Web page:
Yes, developing an in-house training program takes effort and time, there’s no doubt about it, the process can be quite arduous and somewhat tedious. However, outsourcing your eLearning compliance program may be just as much trouble. When you aren’t directly in control of how the training material turns out and you have to rely on a third party to realize your vision, communication is paramount. As we mentioned before, compliance training is no place to cut corners or skip out on any details. Communicating and collaborating properly with a team developing your course that doesn’t work for your company is going to be a little bit tricky. This is particularly true if you hire a remote team that may not even be in the same geographical location as you. You can’t always rely on other companies to follow the same policies and procedures that you do. They may have an entirely different work ethic or value set. Consider issues such as time zones, barriers with language, and any other challenges that could cause communication problems.
The Training Materials Have No Impact
Trusting a third-party company to develop a training course always runs the risk that they just don’t get it. It will be a serious disappointment if the expensive eLearning course that you outsourced doesn’t resonate with your employees and they don’t retain any information. Sometimes, it doesn’t matter how clearly you think you’ve communicated your needs, the development company just doesn’t understand what you’re looking for and can’t develop a course that’s going to have the impact you want At the end of the day, the truth of the matter is that a third-party company probably won’t really understand your company culture. Culture is everything when developing a compliance course, so not developing it in-house is risky. Even if the course looks good and functions well, if it’s generic, it probably won’t resonate with employees because the context won’t be relevant. This is a particular consideration when you’re delving into compliance training that revolves around company culture. Any type of compliance that relies upon company-specific situations, for example, ethics training, should be developed in-house.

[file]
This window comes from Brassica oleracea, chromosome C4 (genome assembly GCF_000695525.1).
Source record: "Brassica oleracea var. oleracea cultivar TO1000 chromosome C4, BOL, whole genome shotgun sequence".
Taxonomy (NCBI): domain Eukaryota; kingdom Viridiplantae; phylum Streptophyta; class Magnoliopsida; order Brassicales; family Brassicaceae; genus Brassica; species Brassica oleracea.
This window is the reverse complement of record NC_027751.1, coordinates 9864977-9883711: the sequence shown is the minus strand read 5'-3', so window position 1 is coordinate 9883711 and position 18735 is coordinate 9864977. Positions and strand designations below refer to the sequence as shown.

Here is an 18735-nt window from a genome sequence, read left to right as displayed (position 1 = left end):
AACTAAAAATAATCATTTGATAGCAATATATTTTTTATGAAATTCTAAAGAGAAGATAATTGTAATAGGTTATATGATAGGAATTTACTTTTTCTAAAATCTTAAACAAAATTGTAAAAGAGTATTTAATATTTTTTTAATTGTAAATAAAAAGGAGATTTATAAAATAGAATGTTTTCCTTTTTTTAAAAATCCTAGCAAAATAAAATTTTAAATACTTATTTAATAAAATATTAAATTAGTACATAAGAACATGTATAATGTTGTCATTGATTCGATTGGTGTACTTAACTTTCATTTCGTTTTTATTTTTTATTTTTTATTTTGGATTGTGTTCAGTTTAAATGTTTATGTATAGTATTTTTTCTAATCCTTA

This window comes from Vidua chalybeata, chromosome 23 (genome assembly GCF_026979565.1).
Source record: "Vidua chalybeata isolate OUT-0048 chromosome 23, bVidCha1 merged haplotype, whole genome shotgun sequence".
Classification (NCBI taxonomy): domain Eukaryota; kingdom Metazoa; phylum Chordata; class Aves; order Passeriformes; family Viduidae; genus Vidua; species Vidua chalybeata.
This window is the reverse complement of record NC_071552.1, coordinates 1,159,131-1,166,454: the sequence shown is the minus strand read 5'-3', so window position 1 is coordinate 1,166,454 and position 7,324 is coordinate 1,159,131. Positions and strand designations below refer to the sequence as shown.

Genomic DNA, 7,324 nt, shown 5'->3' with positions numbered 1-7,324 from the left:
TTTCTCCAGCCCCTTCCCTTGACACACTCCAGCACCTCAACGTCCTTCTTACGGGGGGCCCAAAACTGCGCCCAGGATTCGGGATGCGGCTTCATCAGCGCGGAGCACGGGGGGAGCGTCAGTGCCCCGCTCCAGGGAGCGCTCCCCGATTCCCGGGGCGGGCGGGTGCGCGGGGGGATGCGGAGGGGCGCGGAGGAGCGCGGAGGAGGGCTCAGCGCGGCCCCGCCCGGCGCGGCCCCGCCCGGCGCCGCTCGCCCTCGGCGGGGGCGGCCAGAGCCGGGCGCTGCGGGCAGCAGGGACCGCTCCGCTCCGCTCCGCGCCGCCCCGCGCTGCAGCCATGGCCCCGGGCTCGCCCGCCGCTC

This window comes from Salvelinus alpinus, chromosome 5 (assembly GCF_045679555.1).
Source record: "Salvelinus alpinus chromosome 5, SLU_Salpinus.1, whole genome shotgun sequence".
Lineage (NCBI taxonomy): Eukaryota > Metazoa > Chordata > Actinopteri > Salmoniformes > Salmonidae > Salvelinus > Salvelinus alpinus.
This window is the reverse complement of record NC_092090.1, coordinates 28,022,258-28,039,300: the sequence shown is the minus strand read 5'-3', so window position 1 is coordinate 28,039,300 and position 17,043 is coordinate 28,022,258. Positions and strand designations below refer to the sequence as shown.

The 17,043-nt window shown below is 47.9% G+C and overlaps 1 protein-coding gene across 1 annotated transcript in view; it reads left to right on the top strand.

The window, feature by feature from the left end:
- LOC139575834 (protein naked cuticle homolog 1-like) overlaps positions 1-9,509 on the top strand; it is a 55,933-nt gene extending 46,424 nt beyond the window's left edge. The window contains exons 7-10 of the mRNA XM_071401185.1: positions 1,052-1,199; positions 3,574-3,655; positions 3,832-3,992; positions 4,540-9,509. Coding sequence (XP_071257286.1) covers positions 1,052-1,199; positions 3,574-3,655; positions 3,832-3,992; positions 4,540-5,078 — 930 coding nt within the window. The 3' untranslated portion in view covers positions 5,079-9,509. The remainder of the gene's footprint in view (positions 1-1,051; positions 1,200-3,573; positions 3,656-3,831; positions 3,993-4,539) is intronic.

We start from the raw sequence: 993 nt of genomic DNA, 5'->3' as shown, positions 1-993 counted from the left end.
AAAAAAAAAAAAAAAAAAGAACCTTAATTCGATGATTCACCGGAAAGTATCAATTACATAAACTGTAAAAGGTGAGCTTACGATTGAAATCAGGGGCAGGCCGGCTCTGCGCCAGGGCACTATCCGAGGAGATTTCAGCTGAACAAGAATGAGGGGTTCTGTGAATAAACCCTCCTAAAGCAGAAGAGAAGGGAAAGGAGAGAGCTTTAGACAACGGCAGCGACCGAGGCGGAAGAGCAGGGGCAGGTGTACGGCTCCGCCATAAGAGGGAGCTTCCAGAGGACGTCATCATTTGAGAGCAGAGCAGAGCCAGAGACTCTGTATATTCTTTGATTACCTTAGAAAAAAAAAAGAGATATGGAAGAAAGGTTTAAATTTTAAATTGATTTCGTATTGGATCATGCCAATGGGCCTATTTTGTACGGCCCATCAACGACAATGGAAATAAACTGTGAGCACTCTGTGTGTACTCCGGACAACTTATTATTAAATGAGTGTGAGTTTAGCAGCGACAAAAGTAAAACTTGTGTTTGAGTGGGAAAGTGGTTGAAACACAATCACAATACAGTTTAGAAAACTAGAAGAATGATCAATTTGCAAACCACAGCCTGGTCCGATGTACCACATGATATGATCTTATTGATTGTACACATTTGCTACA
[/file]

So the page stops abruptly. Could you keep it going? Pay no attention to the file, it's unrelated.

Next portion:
Employee compliance should be an integral part of any business’s day-to-day operations. This means that compliance training needs to resonate with employees and be clear, concise, enjoyable, and easy to understand. Outsourcing your compliance training to an external company can make this difficult to achieve. Yes, it takes time and effort to create a training program in-house, but in the long run, the benefits of that program will likely be worth it. At the end of the day, you and only you know how to create a compliance training program that’s going to be the most effective for your organization and your employees.